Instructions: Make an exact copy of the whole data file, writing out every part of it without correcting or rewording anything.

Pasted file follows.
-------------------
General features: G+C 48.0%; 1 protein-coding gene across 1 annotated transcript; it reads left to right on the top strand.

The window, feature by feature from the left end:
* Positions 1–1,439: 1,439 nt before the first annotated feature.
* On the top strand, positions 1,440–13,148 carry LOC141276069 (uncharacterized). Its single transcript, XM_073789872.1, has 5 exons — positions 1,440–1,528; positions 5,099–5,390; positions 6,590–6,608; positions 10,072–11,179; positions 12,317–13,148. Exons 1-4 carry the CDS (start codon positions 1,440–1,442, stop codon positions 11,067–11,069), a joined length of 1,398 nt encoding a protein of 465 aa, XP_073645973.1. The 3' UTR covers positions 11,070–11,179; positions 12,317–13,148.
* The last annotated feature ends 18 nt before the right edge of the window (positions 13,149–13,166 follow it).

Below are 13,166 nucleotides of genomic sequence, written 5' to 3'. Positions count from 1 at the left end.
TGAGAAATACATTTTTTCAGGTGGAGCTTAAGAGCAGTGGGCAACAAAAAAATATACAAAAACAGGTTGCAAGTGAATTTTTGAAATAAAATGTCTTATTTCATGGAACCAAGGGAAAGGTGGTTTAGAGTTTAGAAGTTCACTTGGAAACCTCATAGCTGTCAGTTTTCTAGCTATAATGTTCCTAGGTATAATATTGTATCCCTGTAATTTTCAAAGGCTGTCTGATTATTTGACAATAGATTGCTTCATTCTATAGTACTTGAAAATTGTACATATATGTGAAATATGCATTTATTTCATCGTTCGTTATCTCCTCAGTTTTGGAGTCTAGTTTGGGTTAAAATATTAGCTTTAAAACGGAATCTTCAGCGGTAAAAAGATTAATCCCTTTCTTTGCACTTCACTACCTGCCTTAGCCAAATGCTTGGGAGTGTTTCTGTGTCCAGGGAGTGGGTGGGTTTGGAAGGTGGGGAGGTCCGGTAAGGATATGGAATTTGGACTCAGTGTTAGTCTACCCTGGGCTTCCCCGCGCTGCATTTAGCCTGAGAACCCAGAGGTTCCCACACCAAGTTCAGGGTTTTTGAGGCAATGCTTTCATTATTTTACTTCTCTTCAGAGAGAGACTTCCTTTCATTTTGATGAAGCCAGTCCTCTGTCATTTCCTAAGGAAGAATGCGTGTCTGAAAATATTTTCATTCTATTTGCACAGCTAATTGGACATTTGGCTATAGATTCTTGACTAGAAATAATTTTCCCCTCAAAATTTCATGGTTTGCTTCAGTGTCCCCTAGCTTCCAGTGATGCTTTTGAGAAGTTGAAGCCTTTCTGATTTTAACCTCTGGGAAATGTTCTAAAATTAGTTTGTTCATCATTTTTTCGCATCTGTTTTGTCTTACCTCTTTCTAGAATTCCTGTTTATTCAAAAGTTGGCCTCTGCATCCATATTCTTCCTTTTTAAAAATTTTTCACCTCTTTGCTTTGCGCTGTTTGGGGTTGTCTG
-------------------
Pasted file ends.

General features: G+C 48.0%; 1 protein-coding gene across 1 annotated transcript; it reads left to right on the top strand.

The window, feature by feature from the left end:
* Positions 1–1,439: 1,439 nt before the first annotated feature.
* On the top strand, positions 1,440–13,148 carry LOC141276069 (uncharacterized). Its single transcript, XM_073789872.1, has 5 exons — positions 1,440–1,528; positions 5,099–5,390; positions 6,590–6,608; positions 10,072–11,179; positions 12,317–13,148. Exons 1-4 carry the CDS (start codon positions 1,440–1,442, stop codon positions 11,067–11,069), a joined length of 1,398 nt encoding a protein of 465 aa, XP_073645973.1. The 3' UTR covers positions 11,070–11,179; positions 12,317–13,148.
* The last annotated feature ends 18 nt before the right edge of the window (positions 13,149–13,166 follow it).

Below are 13,166 nucleotides of genomic sequence, written 5' to 3'. Positions count from 1 at the left end.
TGAGAAATACATTTTTTCAGGTGGAGCTTAAGAGCAGTGGGCAACAAAAAAATATACAAAAACAGGTTGCAAGTGAATTTTTGAAATAAAATGTCTTATTTCATGGAACCAAGGGAAAGGTGGTTTAGAGTTTAGAAGTTCACTTGGAAACCTCATAGCTGTCAGTTTTCTAGCTATAATGTTCCTAGGTATAATATTGTATCCCTGTAATTTTCAAAGGCTGTCTGATTATTTGACAATAGATTGCTTCATTCTATAGTACTTGAAAATTGTACATATATGTGAAATATGCATTTATTTCATCGTTCGTTATCTCCTCAGTTTTGGAGTCTAGTTTGGGTTAAAATATTAGCTTTAAAACGGAATCTTCAGCGGTAAAAAGATTAATCCCTTTCTTTGCACTTCACTACCTGCCTTAGCCAAATGCTTGGGAGTGTTTCTGTGTCCAGGGAGTGGGTGGGTTTGGAAGGTGGGGAGGTCCGGTAAGGATATGGAATTTGGACTCAGTGTTAGTCTACCCTGGGCTTCCCCGCGCTGCATTTAGCCTGAGAACCCAGAGGTTCCCACACCAAGTTCAGGGTTTTTGAGGCAATGCTTTCATTATTTTACTTCTCTTCAGAGAGAGACTTCCTTTCATTTTGATGAAGCCAGTCCTCTGTCATTTCCTAAGGAAGAATGCGTGTCTGAAAATATTTTCATTCTATTTGCACAGCTAATTGGACATTTGGCTATAGATTCTTGACTAGAAATAATTTTCCCCTCAAAATTTCATGGTTTGCTTCAGTGTCCCCTAGCTTCCAGTGATGCTTTTGAGAAGTTGAAGCCTTTCTGATTTTAACCTCTGGGAAATGTTCTAAAATTAGTTTGTTCATCATTTTTTCGCATCTGTTTTGTCTTACCTCTTTCTAGAATTCCTGTTTATTCAAAAGTTGGCCTCTGCATCCATATTCTTCCTTTTTAAAAATTTTTCACCTCTTTGCTTTGCGCTGTTTGGGGTTGTCTG